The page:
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  1. This is an excellent summary of the state of research in this area — or at least it appears so to this interested layman.
    The tone and level of detail are appropriate, and the links very useful.
    You may want to modify the story heading and subhead, both of which have “cosmic galactic rays” instead of “galactic cosmic rays.”

    Response: Thanks. Done. – gavin

    Comment by jre — 10 Dec 2004 @ 2:53 PM

  2. GCR may or may not be involved in cloud cover/climate, but fact is that there still is a high correlation between cloud cover (and thus temperature) and solar activity. Probably by changes in jet stream position, due to changes in UV absorption in the stratosphere.

    See: http://folk.uio.no/jegill/papers/2002GL015646.pdf

    Figure 1.
    Temporal variations from 1983â??1999, after removal of annual cycle in cloud cover data. (a) Black curve: Galactic Cosmic Ray Flux; Red curve: Solar Irradiance; Green curve: IR-Low Cloud Cover.
    Significance level of correlations: 67% for cosmic rays and low clouds, 98% for solar irradiance and low clouds. (b) Black curve: Galactic Cosmic Ray Flux; Red curve: Solar Irradiance; Green curve:Daytime Low Cloud Cover.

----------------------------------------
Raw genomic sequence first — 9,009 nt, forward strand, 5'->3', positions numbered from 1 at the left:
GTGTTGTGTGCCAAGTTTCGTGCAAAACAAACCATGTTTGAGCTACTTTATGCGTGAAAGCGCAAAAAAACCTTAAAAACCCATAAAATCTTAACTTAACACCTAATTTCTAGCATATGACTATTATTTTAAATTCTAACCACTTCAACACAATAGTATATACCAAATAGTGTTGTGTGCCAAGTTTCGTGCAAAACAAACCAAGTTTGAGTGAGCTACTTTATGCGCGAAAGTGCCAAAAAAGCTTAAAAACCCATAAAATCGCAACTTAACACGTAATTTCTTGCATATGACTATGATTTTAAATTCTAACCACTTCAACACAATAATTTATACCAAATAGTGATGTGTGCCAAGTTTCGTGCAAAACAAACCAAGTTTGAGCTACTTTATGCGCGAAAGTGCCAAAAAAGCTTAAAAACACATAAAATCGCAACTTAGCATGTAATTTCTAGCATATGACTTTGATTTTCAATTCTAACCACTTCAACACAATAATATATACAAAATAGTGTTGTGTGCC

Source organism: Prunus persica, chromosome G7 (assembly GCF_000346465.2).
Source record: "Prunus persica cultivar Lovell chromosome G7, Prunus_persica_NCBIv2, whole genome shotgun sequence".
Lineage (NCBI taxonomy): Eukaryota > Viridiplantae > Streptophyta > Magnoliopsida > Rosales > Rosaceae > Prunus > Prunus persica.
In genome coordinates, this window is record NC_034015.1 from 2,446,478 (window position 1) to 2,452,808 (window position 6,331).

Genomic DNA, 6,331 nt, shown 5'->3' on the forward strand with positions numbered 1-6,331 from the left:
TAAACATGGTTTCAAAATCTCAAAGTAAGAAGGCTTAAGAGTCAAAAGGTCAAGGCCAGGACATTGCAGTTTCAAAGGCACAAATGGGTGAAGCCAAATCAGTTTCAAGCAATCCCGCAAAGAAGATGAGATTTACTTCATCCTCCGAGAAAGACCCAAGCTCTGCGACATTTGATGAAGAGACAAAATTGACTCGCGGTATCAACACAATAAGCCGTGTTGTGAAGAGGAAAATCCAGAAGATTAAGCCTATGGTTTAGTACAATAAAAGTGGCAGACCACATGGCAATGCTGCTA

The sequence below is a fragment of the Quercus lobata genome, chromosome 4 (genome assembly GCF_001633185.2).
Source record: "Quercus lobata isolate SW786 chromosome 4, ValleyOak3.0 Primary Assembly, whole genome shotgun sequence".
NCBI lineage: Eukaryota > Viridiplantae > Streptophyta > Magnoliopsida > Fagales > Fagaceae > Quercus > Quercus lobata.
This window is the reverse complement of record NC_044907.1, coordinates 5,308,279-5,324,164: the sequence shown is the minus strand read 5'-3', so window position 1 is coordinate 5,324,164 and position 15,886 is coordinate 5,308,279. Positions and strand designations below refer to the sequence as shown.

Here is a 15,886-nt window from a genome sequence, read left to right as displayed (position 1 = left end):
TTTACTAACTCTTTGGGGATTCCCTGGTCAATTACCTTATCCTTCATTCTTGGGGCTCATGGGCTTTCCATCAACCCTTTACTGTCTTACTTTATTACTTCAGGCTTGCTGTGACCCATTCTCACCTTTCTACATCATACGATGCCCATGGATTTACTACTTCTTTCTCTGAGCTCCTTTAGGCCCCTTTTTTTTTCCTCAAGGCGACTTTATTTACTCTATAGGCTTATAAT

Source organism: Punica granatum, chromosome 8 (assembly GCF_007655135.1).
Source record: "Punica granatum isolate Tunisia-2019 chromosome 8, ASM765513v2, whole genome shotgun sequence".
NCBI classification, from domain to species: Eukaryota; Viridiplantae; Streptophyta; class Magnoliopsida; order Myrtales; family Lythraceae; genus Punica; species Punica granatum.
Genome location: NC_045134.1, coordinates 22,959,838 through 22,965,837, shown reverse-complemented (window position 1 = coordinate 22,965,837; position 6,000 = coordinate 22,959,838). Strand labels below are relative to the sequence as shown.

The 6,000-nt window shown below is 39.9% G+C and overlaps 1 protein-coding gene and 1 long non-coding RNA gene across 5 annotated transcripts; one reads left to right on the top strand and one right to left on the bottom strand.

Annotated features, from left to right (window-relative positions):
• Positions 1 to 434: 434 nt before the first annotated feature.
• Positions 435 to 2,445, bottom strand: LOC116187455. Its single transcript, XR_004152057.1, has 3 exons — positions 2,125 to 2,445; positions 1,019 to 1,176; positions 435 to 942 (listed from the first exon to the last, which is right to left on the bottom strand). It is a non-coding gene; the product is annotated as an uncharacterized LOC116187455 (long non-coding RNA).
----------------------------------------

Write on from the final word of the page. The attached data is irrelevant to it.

Significance level of correlations: 30% for cosmic rays and low clouds, 90% for solar irradiance and low clouds.”

    Further, the sun cycle induces relative large changes in cloud cover in the US, see: http://www.gsfc.nasa.gov/topstory/20010712cloudcover.html

    And for Boston in particular: http://www.erh.noaa.gov/box/effects.htm

    The US and Boston figures are for mid-latitudes, tropical trends are opposite…

    Comment by Ferdinand Engelbeen — 12 Dec 2004 @ 7:14 AM

  3. Are you sure that the live links in the “References” section are working… I only get 404 errors!

    Response: Thanks for the heads up. We found, and fixed, one broken link. -mike

    Comment by Francis Massen — 12 Dec 2004 @ 6:59 PM

  4. Further, the sun cycle induces relative large changes in cloud cover in the US, see:

    I think he means “correlates with” cause and effect whilst likely are v. difficult to establish.

    Comment by Edward Teague — 17 Dec 2004 @ 8:01 PM

  5. I should add (after looking at the references he gives)that of course the US covers about 3.5% of the Earth’s surface and that Boston is slightly less than that.